Ein Autoren-Team um E. Saez berichtet auf vox über eine Studie zum Effekt von anfänglicher Sonderbehandlung von Immigranten mit hohem Einkommen - wie es z. B. in Dänemark oder in der Schweiz gibt.
"We find striking evidence that the scheme had a very large effect on the number of highly paid foreigners in Denmark. Figure 1 summarises our results. It shows that the number of foreigners in Denmark paid above the eligibility threshold (that is the group affected by the tax scheme) doubles relative to the number of foreigners paid slightly below the threshold (those are comparison groups not affected by the tax scheme) after the scheme is introduced.[...]
It can therefore be desirable from a single-country perspective to adopt such preferential schemes targeting specifically highly paid foreigners. At the same time, these schemes impose negative fiscal externalities on other countries by reducing their capacity to collect taxes from top earners. This tension between country welfare and global welfare in the design of individual income tax policy has loomed large in the debate about tax competition for a long time, but our paper provides the first compelling evidence that this is indeed a major empirical issue. Absent international tax coordination, preferential tax schemes to high-income foreigners could substantially weaken tax progressivity at the top of the distribution. This will require international policy coordination and the design of rules regulating such special schemes in the EU in coming years."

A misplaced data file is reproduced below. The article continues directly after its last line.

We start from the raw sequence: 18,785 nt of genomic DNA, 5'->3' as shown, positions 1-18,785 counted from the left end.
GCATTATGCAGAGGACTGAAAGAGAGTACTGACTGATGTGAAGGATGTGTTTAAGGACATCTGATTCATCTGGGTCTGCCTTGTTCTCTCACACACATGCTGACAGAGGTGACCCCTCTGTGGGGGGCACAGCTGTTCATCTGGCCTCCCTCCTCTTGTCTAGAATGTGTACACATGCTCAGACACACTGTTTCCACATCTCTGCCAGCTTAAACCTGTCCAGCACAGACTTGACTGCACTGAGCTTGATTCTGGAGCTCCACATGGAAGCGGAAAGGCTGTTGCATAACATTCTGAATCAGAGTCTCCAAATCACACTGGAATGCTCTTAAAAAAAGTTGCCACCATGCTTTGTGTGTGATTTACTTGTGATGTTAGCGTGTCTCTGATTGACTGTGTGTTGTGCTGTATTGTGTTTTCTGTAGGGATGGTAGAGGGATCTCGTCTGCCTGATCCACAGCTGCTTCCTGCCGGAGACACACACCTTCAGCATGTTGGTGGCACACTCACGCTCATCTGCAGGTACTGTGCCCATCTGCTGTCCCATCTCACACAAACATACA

"Starve-the-beast"-Anhänger würden wahrscheinlich anmerken, dass wir mehr solcher Programme brauchen, um den internationalen "Steuerwettbewerb" anzuheizen.